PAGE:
Building geographic information system capacity in local health departments: lessons from a North Carolina project.

Abstract

State government, university, and local health department (LHD) partners collaborated to build the geographic information system (GIS) capacity of 5 LHDs in North Carolina. Project elements included procuring hardware and software, conducting individualized and group training, developing data layers, guiding the project development process, coordinating participation in technical conferences, providing ongoing project consultation, and evaluating project milestones. The project provided health department personnel with the skills and resources required to use sophisticated information management systems, particularly those that address spatial dimensions of public health practice. This capacity-building project helped LHDs incorporate GIS technology into daily operations, resulting in improved time and cost efficiency. Keys to success included (1) methods training rooted in problems specific to the LHD, (2) required project identification by LHD staff with associated timelines for development, (3) ongoing technical support as staff returned to home offices after training, (4) subgrants to LHDs to ease hardware and software resource constraints, (5) networks of relationships among LHDs and other professional GIS users, and (6) senior LHD leadership who supported the professional development activities being undertaken by staff.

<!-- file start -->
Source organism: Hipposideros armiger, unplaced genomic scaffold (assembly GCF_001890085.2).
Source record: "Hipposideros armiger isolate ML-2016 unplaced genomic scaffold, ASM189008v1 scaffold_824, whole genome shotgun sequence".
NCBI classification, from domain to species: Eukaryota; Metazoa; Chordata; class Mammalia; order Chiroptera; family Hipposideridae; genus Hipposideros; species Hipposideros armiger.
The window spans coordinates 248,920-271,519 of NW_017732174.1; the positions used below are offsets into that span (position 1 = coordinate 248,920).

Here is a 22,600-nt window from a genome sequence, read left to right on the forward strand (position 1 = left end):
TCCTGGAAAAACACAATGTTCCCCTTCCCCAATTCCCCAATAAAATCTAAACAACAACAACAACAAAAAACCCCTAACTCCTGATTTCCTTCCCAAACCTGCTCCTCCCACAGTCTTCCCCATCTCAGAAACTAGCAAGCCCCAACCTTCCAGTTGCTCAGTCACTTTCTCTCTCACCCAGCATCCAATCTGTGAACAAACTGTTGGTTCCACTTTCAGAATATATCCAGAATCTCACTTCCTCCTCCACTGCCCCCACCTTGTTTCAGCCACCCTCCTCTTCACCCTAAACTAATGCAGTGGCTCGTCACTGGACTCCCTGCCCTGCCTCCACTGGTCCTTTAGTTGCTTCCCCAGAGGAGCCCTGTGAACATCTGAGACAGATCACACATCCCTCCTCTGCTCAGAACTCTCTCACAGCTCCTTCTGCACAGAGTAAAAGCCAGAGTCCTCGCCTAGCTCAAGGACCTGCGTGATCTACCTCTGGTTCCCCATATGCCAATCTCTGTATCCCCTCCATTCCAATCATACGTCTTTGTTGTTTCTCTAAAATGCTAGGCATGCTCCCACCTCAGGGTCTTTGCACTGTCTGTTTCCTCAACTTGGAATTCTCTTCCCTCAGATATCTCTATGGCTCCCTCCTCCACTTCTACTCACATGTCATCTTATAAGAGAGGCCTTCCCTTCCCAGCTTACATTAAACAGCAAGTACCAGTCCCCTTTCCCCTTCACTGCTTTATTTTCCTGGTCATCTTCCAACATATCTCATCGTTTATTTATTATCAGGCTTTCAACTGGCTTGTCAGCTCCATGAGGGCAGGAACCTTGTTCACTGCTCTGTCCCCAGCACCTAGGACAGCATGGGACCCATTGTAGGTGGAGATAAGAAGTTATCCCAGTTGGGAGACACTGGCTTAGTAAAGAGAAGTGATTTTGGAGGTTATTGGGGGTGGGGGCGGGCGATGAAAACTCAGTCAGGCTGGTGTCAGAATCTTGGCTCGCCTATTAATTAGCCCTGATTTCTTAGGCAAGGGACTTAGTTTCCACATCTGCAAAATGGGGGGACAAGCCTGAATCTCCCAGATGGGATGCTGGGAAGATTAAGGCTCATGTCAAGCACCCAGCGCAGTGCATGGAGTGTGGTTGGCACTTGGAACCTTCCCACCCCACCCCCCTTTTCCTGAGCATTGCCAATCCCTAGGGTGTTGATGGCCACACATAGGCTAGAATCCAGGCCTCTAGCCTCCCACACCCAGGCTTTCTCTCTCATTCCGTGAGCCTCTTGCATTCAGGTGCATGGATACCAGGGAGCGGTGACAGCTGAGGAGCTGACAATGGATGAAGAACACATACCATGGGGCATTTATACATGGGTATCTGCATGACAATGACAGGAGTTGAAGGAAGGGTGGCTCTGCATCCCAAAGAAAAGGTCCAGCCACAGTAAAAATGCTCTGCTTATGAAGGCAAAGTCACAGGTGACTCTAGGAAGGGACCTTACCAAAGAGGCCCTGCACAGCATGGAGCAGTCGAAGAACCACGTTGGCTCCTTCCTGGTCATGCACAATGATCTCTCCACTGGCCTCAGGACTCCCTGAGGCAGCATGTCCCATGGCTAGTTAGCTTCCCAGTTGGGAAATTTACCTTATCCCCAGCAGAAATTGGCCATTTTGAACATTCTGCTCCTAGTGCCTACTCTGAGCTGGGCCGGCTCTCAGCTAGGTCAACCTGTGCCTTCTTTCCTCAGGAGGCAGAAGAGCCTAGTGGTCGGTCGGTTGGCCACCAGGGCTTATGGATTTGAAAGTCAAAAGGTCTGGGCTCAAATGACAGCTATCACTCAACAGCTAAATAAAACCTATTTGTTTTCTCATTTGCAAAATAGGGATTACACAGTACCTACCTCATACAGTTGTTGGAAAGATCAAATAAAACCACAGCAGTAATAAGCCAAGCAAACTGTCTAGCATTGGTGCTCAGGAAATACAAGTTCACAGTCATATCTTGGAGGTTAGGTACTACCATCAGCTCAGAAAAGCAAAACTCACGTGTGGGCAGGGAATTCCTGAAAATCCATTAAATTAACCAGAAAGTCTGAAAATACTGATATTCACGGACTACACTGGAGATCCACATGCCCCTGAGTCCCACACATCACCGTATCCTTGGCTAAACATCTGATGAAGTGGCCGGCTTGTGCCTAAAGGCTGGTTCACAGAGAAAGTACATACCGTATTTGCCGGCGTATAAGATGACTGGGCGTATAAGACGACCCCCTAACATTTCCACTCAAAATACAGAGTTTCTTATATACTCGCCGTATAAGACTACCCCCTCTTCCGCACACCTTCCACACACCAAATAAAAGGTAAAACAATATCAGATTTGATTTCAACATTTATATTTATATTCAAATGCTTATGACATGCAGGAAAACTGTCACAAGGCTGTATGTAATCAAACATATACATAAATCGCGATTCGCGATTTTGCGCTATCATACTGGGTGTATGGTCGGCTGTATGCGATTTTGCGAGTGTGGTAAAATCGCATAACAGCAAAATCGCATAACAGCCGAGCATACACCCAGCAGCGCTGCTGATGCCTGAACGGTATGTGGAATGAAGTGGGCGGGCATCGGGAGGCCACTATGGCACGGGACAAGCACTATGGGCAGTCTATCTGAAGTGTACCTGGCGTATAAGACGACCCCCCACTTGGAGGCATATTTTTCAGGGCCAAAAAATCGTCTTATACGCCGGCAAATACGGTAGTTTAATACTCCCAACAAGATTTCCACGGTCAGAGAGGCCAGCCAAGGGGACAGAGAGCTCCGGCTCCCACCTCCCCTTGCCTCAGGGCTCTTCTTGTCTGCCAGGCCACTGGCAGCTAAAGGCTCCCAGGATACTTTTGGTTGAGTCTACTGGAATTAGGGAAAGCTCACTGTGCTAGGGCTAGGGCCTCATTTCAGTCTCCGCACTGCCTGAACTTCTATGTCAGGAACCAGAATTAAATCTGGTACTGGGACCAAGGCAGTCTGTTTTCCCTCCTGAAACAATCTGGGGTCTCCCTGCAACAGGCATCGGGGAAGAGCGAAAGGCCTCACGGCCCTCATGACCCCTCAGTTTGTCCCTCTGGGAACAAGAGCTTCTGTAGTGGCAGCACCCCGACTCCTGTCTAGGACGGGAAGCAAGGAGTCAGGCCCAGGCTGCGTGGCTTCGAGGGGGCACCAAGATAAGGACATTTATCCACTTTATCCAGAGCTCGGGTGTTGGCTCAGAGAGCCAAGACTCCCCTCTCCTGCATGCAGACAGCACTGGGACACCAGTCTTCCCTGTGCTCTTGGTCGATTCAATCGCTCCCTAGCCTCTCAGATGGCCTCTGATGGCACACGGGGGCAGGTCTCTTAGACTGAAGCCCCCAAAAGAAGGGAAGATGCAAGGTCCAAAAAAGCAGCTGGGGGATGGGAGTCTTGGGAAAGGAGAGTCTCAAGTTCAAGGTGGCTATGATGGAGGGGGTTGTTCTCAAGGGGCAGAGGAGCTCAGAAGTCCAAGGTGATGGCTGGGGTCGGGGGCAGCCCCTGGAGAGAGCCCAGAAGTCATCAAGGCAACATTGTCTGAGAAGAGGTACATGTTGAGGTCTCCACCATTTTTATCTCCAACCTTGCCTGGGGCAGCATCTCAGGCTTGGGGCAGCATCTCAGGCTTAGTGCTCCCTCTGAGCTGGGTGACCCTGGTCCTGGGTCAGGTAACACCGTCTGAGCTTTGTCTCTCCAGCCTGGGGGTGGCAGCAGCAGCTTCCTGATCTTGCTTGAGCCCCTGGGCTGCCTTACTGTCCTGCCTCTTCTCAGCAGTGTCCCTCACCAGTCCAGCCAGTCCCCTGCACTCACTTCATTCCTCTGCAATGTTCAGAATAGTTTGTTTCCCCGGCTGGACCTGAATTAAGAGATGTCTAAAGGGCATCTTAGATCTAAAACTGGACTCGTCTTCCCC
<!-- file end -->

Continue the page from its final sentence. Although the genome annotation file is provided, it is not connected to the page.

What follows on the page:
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Cite this paper

@article{Miranda2005BuildingGI, title={Building geographic information system capacity in local health departments: lessons from a North Carolina project.}, author={Marie Lynn Miranda and J. Marcelo Silva and M Alicia Overstreet Galeano and Jeffrey P. Brown and Douglas S. Campbell and Evelyn Coley and Christopher S Cowan and Dianne Harvell and Jenny Lassiter and Jerry L Parks and Wanda L Sandel{\'e}}, journal={American journal of public health}, year={2005}, volume={95 12}, pages={2180-5} }